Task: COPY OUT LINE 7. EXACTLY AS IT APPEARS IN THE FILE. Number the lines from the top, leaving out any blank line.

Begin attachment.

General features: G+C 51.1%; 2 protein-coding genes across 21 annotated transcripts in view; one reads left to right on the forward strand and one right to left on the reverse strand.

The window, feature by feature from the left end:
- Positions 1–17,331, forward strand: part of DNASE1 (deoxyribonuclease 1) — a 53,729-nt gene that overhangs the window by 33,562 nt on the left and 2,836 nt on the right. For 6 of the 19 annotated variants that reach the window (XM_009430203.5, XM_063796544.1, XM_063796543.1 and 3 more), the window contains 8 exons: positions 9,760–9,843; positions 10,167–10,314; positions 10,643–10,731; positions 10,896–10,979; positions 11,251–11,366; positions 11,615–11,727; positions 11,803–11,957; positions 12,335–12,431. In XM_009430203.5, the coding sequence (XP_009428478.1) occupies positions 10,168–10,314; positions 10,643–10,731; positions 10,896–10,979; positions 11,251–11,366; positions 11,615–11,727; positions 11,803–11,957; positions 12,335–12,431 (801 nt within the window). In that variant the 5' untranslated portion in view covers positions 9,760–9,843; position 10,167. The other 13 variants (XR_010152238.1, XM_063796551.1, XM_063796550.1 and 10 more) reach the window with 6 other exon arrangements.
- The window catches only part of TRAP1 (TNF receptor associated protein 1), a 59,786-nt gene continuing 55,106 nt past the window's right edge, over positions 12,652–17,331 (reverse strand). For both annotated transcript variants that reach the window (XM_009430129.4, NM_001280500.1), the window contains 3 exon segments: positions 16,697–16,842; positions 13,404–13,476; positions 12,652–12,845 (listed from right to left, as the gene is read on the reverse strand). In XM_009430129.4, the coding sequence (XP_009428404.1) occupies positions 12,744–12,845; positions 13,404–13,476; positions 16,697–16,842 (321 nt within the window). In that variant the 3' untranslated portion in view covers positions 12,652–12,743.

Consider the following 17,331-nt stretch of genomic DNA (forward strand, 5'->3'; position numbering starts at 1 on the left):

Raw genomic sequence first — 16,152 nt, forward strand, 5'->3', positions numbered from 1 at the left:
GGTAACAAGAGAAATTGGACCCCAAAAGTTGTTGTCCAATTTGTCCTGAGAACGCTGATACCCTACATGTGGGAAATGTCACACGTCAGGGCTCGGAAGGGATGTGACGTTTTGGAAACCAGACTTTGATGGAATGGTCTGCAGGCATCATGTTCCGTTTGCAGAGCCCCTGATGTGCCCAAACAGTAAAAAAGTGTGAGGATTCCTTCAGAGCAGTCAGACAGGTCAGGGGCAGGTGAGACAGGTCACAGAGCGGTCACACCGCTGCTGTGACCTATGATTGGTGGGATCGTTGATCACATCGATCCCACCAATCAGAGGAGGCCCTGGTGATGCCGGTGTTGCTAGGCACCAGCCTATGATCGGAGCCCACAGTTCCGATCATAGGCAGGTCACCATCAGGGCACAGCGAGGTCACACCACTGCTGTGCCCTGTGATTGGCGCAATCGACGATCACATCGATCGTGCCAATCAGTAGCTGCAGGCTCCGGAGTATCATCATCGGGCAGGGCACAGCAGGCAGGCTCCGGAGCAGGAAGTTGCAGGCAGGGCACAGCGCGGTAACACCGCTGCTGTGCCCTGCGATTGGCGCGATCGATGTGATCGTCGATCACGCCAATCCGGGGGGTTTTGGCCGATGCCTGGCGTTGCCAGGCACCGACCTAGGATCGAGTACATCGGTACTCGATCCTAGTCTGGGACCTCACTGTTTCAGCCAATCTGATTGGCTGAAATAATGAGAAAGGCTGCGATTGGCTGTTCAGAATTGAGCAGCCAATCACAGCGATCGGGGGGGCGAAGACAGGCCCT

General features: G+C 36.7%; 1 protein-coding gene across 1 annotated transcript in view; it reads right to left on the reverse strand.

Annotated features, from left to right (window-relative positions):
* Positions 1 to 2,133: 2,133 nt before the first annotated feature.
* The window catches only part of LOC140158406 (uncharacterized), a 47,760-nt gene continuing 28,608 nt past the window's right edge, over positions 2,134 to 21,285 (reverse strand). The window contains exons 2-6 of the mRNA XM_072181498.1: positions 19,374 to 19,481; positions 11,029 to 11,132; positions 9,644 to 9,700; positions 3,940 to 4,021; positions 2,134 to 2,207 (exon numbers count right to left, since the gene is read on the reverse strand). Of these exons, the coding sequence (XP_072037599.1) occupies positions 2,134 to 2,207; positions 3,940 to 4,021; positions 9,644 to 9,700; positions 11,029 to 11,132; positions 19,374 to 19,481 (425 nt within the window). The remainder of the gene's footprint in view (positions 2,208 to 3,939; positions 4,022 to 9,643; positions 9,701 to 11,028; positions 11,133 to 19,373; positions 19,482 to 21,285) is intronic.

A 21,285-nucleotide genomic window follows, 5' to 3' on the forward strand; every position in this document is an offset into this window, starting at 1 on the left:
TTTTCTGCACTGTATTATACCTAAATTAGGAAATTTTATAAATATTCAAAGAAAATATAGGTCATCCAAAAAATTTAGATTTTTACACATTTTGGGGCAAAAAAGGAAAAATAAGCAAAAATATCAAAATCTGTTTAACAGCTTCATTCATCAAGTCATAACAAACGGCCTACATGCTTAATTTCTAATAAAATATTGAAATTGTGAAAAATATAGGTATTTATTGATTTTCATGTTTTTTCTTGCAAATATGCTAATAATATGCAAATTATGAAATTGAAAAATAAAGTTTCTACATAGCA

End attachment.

GGTAACAAGAGAAATTGGACCCCAAAAGTTGTTGTCCAATTTGTCCTGAGAACGCTGATACCCTACATGTGGGAAATGTCACACGTCAGGGCTCGGAAGGGATGTGACGTTTTGGAAACCAGACTTTGATGGAATGGTCTGCAGGCATCATGTTCCGTTTGCAGAGCCCCTGATGTGCCCAAACAGTAAAAAAGTGTGAGGATTCCTTCAGAGCAGTCAGACAGGTCAGGGGCAGGTGAGACAGGTCACAGAGCGGTCACACCGCTGCTGTGACCTATGATTGGTGGGATCGTTGATCACATCGATCCCACCAATCAGAGGAGGCCCTGGTGATGCCGGTGTTGCTAGGCACCAGCCTATGATCGGAGCCCACAGTTCCGATCATAGGCAGGTCACCATCAGGGCACAGCGAGGTCACACCACTGCTGTGCCCTGTGATTGGCGCAATCGACGATCACATCGATCGTGCCAATCAGTAGCTGCAGGCTCCGGAGTATCATCATCGGGCAGGGCACAGCAGGCAGGCTCCGGAGCAGGAAGTTGCAGGCAGGGCACAGCGCGGTAACACCGCTGCTGTGCCCTGCGATTGGCGCGATCGATGTGATCGTCGATCACGCCAATCCGGGGGGTTTTGGCCGATGCCTGGCGTTGCCAGGCACCGACCTAGGATCGAGTACATCGGTACTCGATCCTAGTCTGGGACCTCACTGTTTCAGCCAATCTGATTGGCTGAAATAATGAGAAAGGCTGCGATTGGCTGTTCAGAATTGAGCAGCCAATCACAGCGATCGGGGGGGCGAAGACAGGCCCT